In 1912, Arizona became the last contiguous state to enter the union. Fast forward 100+ years, and this latecomer is emerging as a national leader in a tremendously important area: raising expectations for students.
Each state sets its own academic requirements for reading and math, and its own passing scores on state tests to determine if students truly are proficient in the subjects. In some states, test scores accurately reflect proficiency. In others they do not because passing scores are set too low.
Over the last five years, Arizona’s education leaders have made courageous decisions to raise standards, create more rigorous assessments and raise expectations for student proficiency. The state extended the same high expectations on the Arizona’s alternative assessments too.
And the result? State academic assessments now reflect reality rather than wishful thinking.
Unfortunately this has not always been the case. Arizona’s tests used to paint a picture of overwhelming success – even when most students didn’t have fundamental knowledge and skills in core subjects.
In 2013, Arizona’s Instrument to Measures Standards (AIMS) assessments reported that most students were on track academically in math and reading. For example, 77 percent of fourth-grade students scored proficient on their AIMS reading test. But test results from the National Assessment of Educational Progress (NAEP) – a more accurate measure of proficiency – revealed a different story.
According to NAEP, only 28 percent of Arizona fourth graders were proficient readers in 2013. This “proficiency gap” of 49 percentage points indicated Arizona was setting the bar far too low, giving parents and teachers an inflated, unrealistic view of student academic achievement.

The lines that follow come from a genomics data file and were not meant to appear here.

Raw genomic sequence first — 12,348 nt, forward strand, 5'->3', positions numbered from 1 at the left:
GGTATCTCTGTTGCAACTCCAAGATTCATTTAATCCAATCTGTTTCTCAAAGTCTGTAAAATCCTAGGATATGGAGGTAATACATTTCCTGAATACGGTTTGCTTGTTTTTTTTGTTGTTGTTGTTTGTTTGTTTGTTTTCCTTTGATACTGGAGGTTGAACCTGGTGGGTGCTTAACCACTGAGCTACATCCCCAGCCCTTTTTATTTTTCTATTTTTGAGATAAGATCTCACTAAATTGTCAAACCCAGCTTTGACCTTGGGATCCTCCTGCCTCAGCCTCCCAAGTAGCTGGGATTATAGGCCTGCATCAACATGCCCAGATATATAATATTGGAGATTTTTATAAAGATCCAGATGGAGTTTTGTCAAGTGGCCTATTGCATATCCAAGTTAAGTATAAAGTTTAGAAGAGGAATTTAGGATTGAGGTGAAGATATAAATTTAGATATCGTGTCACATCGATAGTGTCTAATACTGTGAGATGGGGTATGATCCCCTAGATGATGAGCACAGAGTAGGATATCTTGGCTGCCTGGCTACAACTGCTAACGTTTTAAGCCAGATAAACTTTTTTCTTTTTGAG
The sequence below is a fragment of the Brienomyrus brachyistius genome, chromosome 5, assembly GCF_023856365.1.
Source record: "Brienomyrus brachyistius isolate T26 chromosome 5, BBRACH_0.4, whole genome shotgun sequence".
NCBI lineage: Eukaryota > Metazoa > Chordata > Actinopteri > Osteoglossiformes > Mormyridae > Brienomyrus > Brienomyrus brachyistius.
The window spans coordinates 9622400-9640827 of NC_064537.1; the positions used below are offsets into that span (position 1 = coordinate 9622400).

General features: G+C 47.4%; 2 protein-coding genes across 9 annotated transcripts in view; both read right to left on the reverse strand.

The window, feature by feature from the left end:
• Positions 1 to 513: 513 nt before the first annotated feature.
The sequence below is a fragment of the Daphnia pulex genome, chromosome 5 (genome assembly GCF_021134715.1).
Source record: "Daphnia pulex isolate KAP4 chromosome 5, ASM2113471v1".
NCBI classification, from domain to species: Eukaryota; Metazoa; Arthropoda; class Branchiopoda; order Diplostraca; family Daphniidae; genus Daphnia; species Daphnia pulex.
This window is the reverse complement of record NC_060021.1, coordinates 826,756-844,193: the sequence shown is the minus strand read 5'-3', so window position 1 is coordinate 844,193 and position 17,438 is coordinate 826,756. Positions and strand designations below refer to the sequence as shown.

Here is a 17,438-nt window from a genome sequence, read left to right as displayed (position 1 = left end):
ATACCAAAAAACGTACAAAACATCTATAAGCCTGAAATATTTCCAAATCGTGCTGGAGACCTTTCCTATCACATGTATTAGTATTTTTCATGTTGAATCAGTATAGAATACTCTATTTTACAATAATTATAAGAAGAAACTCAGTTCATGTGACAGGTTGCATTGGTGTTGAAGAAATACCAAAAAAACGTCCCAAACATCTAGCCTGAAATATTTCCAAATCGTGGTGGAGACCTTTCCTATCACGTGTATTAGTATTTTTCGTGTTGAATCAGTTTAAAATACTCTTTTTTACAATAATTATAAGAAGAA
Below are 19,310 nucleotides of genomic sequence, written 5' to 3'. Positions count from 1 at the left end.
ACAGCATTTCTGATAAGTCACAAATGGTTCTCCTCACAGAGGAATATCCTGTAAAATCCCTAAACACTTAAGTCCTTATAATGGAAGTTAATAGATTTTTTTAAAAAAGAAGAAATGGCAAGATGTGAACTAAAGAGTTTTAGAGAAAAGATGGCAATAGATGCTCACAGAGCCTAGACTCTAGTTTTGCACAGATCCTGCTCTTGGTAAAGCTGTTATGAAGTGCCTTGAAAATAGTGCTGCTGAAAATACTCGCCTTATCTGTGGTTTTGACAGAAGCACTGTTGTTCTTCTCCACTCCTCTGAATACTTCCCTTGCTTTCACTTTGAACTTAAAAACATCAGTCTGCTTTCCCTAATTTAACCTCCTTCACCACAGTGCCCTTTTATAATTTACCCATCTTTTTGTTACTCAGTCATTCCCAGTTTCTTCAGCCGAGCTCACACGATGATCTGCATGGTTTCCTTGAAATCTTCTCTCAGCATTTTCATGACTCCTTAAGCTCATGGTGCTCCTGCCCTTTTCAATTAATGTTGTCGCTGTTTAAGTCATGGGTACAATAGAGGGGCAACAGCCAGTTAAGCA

But then something changed.
In the spring of 2015, Arizona students took the new, more challenging test – the AzMERIT. Now when students earn passing scores, it means they have an in-depth knowledge of the subject and will be prepared to enter college or begin a career following high school graduation.
Arizona’s bold leaders deserve recognition and thanks for having the political courage to do what’s best for students. And local voices agree.
“Honesty can be hard to take, but responding to it by insisting on school quality is the only way to ensure that students are prepared to choose the direction of their lives,” explained Lisa Graham Keegan, executive director of A for Arizona. “We are grateful that Arizona’s state board has set honest performance levels on our new state test.”
With AzMERIT’s more rigorous expectations, the percentage of students passing the state tests is aligned to results from NAEP. Arizona’s leaders understand these results don’t mean scores have plummeted or students know less than past years. It simply means the state is finally being honest about how well students are doing.
Best of all, parents, educators, policymakers and the public in Arizona now have accurate information to make important decisions to improve instructional opportunities and learning for their students.
As Arizona continues to improve its education system under the leadership of Governor Doug Ducey, transformation must extend beyond annual assessments. High expectations must spread to setting aspirational – yet attainable – goals for A-F school grading and Move On When Reading.
Thanks to new, honest assessments, Arizona is one giant step closer to a future where all children are able to master the knowledge and skills they will need to be successful in the next grade and life after high school.
Visit WhyProficiencyMatters.com/Arizona for more facts, graphics and sharable content. Join the conversation online with the hashtag #ProficiencyMatters.
Read more in the #Proficiency Matters series:
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- Arizona academic assessments now reflect reality rather than wishful thinking. #ProficiencyMatters! http://bit.ly/1OhMGSf via @ExcelinEd
- Arizona recognizes #ProficiencyMatters and is working to close the gap. Learn more from @ExcelinEd: http://bit.ly/1OhMGSf
About the author
Patricia Levesque @levesquepat
Patricia is the Chief Executive Officer for the Foundation for Excellence in Education. She served as Governor Jeb Bush’s deputy chief of staff for education, enterprise solutions for government, minority procurement, and business and professional regulation. Previously, Patricia served six years in the Florida Legislature in the Speakers Office and as staff director over education policy. Contact Patricia at PatriciaLevesque@excelined.org